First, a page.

An abdominal muscle strain can greatly affect your daily routine, whether you are a professional athlete, or someone who simply enjoys an active lifestyle. This injury may occur suddenly, but it can also develop gradually. Keep reading to learn how to identify an abdominal muscle strain and make your road to recovery less stressful.
Abdominal muscles support the spine, assist with breathing, and allow coordinated movement. The abdominal muscles consist of the transversus abdominis (fibers running across the abdomen), rectus abdominis (fibers running up and down), and the internal and external obliques (fibers running in opposite diagonal directions). The rectus abdominis muscle is flat and long, while the transversus abdominis is flat and triangular.
Since abdominal pain is a common complaint that leads to medical intervention, it is important to be wary of other causes of abdominal pain. While left sided abdominal pain can be from a muscle strain or hernia, it can also be caused by underlying conditions that need to be further assessed. This can include colon conditions (such as diverticulitis), gynecological conditions (such as ovarian cysts or endometriosis), or testicular conditions. This is why it is always important to differentiate the location and type of pain.
A muscle strain occurs when the muscle tissue becomes torn and the muscle is stretched beyond its limits. Abdominal muscle strains are classified in three degrees, depending on severity.
Most often, pulled abdominal muscles or an abdominal muscle strain affect the rectus abdominis and can easily be confused with a hernia; in some cases even lead to one. Major differences between an abdominal strain and a hernia include:
Hernias happen when the internal organs or the surrounding connective tissue pushes roughly through a weak part of abdominal muscles, there is typically a visible bulge.
A sports hernia is a broad term for lower abdominal strain or groin strain. This is actually a tearing of the posterior abdominal wall and does not typically involve an actual hernia. Symptoms of a sports hernia are similar to those associated with groin and abdominal strains.
Determining the root cause of your abdominal wall strain can be tricky. Consult your healthcare provider for a formal diagnosis, but consider these common causes of strained abdominal muscles:
Pain is the most common and obvious symptom of an abdominal muscle strain, but there are others to watch out for. Upper abdominal strain symptoms are typically the same as lower abdominal strain symptoms, differing only by location. Consult your doctor if you notice any of the following abdominal muscle strain symptoms.
Abdominal muscle strains, which involve small tears or a complete rupture, may result in swelling and bruising over the site of injury. Immediate medical attention is necessary.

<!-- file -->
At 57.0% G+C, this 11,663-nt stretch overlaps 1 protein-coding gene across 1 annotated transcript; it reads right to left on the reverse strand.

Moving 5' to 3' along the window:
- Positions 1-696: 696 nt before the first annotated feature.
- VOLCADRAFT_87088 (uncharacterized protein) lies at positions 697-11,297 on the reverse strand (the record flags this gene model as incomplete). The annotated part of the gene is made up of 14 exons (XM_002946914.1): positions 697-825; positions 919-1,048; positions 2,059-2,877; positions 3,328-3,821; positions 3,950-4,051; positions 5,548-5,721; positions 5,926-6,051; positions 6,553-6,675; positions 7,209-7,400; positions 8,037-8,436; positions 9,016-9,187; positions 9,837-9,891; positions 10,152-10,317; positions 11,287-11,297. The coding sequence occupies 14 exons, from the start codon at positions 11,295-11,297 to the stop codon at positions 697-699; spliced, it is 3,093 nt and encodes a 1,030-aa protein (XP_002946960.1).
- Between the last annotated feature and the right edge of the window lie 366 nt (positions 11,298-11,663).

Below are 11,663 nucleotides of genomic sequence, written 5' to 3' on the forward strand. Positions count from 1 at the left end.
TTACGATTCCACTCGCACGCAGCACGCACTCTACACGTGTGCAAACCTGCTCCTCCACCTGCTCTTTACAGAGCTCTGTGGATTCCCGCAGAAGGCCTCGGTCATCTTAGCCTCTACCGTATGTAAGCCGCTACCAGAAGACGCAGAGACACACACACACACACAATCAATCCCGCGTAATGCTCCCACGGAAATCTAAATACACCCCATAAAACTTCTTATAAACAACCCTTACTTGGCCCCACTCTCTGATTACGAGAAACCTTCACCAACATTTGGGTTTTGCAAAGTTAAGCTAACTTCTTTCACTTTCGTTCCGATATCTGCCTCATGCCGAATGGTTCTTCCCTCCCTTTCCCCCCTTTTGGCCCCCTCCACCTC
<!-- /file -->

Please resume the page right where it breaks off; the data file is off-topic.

A sensation of cramping or tightness happens when the stomach muscles (such as the rectus abdominis) are stretched or contracted. You may even experience this while sneezing or coughing.
This typically occurs after the tear develops. The discomfort is often localized instead of diffuse. Also, pain is aggravated by any activity that causes stretching or direct use of the torn muscle.
These symptoms can be due to internal bleeding, which may also cause vomiting, nausea, and cold sweats. These symptoms may indicate a serious abdominal muscle strain or other underlying issue that is causing abdominal pain. Consult your doctor immediately.
Visit your doctor as soon as possible if you experience any of the symptoms listed above. Even if your condition does not seem serious, an accurate abdominal muscle strain diagnosis is crucial to a speedy recovery. Here are the safe and effective diagnostic procedures your doctor will use:
A comprehensive physical exam is the first step in diagnosing an abdominal muscle strain. Your doctor will ask about your symptoms, medical history, and daily activities. They will then examine your belly and will likely ask you to do an exercise, such as a sit-up, to see if it causes discomfort.
In the location of the strain, there will be swelling, tenderness, and often weakness. If symptoms are severe, your doctor will most likely order an MRI scan to determine the extent of rupture. MRI scans also rule out hernias.
Understand your body’s limitations, and give your abdominal muscles time to recover. By practicing good posture and maintaining good muscle strength, you can reduce the risk of re-injury.
Once the pain and swelling are gone, your doctor should recommend a program to help you get back to your regular activities.
To recover fully, seek medical attention and discontinue activities that cause pain until further assessed. A sports medicine doctor can set you up on a safe recovery plan for your pulled muscle. Continue through our guide on abdominal muscle strains to learn ways to treat symptoms, exercise safely, and prevent further injury.
Sources:Abdominal Strain Products
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